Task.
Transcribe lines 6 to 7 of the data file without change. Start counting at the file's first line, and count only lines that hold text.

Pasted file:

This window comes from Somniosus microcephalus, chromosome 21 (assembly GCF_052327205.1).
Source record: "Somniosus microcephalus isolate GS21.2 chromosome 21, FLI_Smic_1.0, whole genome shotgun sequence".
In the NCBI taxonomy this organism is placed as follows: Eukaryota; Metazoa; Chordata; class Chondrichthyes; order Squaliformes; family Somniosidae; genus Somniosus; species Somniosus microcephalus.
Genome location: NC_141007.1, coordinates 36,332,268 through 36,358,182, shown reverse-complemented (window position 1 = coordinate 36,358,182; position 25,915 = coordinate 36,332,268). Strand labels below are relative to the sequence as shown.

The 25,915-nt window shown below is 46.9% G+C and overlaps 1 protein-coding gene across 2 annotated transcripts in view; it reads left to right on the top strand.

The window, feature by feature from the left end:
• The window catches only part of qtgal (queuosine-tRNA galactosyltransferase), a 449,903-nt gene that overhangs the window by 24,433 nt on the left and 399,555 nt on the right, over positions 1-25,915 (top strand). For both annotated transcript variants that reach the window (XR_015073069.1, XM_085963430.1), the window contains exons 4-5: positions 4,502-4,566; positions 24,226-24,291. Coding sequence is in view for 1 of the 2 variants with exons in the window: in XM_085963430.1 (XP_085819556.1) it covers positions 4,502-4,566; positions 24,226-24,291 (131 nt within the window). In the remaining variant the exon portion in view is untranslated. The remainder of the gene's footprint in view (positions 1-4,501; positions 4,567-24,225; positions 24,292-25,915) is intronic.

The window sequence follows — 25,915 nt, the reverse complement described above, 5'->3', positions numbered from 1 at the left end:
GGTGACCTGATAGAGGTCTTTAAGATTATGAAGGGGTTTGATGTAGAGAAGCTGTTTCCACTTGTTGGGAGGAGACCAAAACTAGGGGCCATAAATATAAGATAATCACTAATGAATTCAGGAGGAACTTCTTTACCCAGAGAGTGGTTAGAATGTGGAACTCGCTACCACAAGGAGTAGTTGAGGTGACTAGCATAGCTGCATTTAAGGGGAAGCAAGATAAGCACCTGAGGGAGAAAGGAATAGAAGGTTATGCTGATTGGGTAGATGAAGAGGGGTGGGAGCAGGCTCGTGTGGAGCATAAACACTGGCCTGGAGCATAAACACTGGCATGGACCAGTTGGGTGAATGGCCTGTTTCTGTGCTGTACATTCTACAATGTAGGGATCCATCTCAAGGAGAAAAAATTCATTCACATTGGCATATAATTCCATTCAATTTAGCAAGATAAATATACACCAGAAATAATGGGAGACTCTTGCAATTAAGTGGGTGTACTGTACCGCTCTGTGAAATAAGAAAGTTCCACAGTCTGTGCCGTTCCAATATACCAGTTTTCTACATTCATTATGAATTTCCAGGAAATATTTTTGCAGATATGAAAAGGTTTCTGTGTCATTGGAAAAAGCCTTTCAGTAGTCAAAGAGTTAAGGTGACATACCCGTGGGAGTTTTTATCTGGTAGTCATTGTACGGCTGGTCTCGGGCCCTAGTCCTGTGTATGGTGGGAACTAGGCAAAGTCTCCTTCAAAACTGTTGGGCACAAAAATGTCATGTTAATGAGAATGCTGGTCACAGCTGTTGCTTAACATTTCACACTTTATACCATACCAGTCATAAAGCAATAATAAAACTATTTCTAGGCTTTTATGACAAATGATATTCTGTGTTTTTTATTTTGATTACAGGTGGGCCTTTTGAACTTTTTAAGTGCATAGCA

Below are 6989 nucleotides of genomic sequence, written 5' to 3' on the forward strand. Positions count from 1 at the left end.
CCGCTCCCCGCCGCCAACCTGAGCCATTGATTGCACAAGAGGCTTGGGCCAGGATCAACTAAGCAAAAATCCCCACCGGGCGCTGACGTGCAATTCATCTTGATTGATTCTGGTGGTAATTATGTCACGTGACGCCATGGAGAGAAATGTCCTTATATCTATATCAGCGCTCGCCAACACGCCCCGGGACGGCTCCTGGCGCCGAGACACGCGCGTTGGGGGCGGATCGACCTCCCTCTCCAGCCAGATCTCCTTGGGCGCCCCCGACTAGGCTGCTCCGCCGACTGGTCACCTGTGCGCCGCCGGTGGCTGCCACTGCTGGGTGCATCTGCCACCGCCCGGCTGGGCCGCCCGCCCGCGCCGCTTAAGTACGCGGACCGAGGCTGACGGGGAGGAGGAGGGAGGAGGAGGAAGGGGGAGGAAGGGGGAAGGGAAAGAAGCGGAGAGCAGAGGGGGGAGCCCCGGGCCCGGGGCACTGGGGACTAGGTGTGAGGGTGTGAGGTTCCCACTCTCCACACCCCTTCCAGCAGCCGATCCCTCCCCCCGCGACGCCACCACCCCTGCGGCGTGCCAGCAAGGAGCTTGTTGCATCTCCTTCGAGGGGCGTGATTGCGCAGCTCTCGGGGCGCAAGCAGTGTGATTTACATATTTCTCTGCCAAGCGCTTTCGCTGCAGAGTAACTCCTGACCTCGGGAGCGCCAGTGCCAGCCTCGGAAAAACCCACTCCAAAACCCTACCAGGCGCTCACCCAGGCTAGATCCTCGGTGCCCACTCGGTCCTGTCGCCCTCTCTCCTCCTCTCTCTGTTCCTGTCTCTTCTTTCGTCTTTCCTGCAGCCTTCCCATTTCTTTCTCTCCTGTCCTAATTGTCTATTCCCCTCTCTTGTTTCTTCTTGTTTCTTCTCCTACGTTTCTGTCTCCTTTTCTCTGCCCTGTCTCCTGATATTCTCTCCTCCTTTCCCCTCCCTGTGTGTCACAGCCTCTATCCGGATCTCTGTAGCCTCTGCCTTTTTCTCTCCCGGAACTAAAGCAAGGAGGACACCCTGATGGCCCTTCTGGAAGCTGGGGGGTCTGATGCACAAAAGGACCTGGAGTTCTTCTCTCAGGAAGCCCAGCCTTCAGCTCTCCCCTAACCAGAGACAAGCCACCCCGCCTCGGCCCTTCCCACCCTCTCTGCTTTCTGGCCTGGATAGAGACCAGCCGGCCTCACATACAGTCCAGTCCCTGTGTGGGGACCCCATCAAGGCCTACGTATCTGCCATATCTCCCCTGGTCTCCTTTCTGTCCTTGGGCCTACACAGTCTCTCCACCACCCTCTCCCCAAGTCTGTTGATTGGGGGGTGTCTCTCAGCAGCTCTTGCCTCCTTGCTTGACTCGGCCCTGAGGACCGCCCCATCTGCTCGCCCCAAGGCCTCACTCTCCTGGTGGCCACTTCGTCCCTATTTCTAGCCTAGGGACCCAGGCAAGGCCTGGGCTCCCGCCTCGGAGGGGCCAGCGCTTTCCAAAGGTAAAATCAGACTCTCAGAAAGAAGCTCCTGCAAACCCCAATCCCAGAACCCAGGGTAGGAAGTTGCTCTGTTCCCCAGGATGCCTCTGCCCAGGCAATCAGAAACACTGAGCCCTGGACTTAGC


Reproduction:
The window, feature by feature from the left end:
• The window catches only part of qtgal (queuosine-tRNA galactosyltransferase), a 449,903-nt gene that overhangs the window by 24,433 nt on the left and 399,555 nt on the right, over positions 1-25,915 (top strand). For both annotated transcript variants that reach the window (XR_015073069.1, XM_085963430.1), the window contains exons 4-5: positions 4,502-4,566; positions 24,226-24,291. Coding sequence is in view for 1 of the 2 variants with exons in the window: in XM_085963430.1 (XP_085819556.1) it covers positions 4,502-4,566; positions 24,226-24,291 (131 nt within the window). In the remaining variant the exon portion in view is untranslated. The remainder of the gene's footprint in view (positions 1-4,501; positions 4,567-24,225; positions 24,292-25,915) is intronic.